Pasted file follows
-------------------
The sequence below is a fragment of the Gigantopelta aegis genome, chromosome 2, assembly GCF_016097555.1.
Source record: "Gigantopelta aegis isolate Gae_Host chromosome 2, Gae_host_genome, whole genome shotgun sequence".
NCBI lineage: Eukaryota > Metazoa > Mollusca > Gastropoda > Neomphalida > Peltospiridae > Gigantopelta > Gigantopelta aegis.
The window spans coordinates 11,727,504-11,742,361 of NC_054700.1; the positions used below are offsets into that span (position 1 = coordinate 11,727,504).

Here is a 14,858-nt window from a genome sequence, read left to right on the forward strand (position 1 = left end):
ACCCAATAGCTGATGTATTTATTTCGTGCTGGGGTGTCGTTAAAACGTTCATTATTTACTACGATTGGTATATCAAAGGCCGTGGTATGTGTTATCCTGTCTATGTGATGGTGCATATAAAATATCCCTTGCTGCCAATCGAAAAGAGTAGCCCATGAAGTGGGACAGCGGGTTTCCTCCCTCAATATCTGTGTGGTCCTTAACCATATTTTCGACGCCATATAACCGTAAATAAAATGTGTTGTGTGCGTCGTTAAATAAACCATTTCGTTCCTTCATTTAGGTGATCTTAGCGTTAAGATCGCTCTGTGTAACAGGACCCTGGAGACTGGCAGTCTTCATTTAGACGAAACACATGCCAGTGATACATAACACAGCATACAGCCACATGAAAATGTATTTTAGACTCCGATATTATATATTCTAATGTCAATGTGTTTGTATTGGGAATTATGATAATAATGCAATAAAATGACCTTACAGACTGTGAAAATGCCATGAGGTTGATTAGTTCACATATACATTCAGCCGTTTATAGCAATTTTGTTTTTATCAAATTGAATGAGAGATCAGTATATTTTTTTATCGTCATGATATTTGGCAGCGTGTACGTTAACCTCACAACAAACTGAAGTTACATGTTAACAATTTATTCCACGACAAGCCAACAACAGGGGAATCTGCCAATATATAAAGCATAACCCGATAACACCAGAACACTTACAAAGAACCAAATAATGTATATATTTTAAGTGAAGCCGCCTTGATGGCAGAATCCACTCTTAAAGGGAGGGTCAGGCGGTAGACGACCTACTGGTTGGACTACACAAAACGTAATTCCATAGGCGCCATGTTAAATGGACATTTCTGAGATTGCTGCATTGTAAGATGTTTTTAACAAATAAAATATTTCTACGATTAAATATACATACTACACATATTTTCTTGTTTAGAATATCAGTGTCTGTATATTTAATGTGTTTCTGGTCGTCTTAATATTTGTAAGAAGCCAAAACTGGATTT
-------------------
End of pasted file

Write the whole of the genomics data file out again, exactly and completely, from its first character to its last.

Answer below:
The sequence below is a fragment of the Gigantopelta aegis genome, chromosome 2, assembly GCF_016097555.1.
Source record: "Gigantopelta aegis isolate Gae_Host chromosome 2, Gae_host_genome, whole genome shotgun sequence".
NCBI lineage: Eukaryota > Metazoa > Mollusca > Gastropoda > Neomphalida > Peltospiridae > Gigantopelta > Gigantopelta aegis.
The window spans coordinates 11,727,504-11,742,361 of NC_054700.1; the positions used below are offsets into that span (position 1 = coordinate 11,727,504).

Here is a 14,858-nt window from a genome sequence, read left to right on the forward strand (position 1 = left end):
ACCCAATAGCTGATGTATTTATTTCGTGCTGGGGTGTCGTTAAAACGTTCATTATTTACTACGATTGGTATATCAAAGGCCGTGGTATGTGTTATCCTGTCTATGTGATGGTGCATATAAAATATCCCTTGCTGCCAATCGAAAAGAGTAGCCCATGAAGTGGGACAGCGGGTTTCCTCCCTCAATATCTGTGTGGTCCTTAACCATATTTTCGACGCCATATAACCGTAAATAAAATGTGTTGTGTGCGTCGTTAAATAAACCATTTCGTTCCTTCATTTAGGTGATCTTAGCGTTAAGATCGCTCTGTGTAACAGGACCCTGGAGACTGGCAGTCTTCATTTAGACGAAACACATGCCAGTGATACATAACACAGCATACAGCCACATGAAAATGTATTTTAGACTCCGATATTATATATTCTAATGTCAATGTGTTTGTATTGGGAATTATGATAATAATGCAATAAAATGACCTTACAGACTGTGAAAATGCCATGAGGTTGATTAGTTCACATATACATTCAGCCGTTTATAGCAATTTTGTTTTTATCAAATTGAATGAGAGATCAGTATATTTTTTTATCGTCATGATATTTGGCAGCGTGTACGTTAACCTCACAACAAACTGAAGTTACATGTTAACAATTTATTCCACGACAAGCCAACAACAGGGGAATCTGCCAATATATAAAGCATAACCCGATAACACCAGAACACTTACAAAGAACCAAATAATGTATATATTTTAAGTGAAGCCGCCTTGATGGCAGAATCCACTCTTAAAGGGAGGGTCAGGCGGTAGACGACCTACTGGTTGGACTACACAAAACGTAATTCCATAGGCGCCATGTTAAATGGACATTTCTGAGATTGCTGCATTGTAAGATGTTTTTAACAAATAAAATATTTCTACGATTAAATATACATACTACACATATTTTCTTGTTTAGAATATCAGTGTCTGTATATTTAATGTGTTTCTGGTCGTCTTAATATTTGTAAGAAGCCAAAACTGGATTT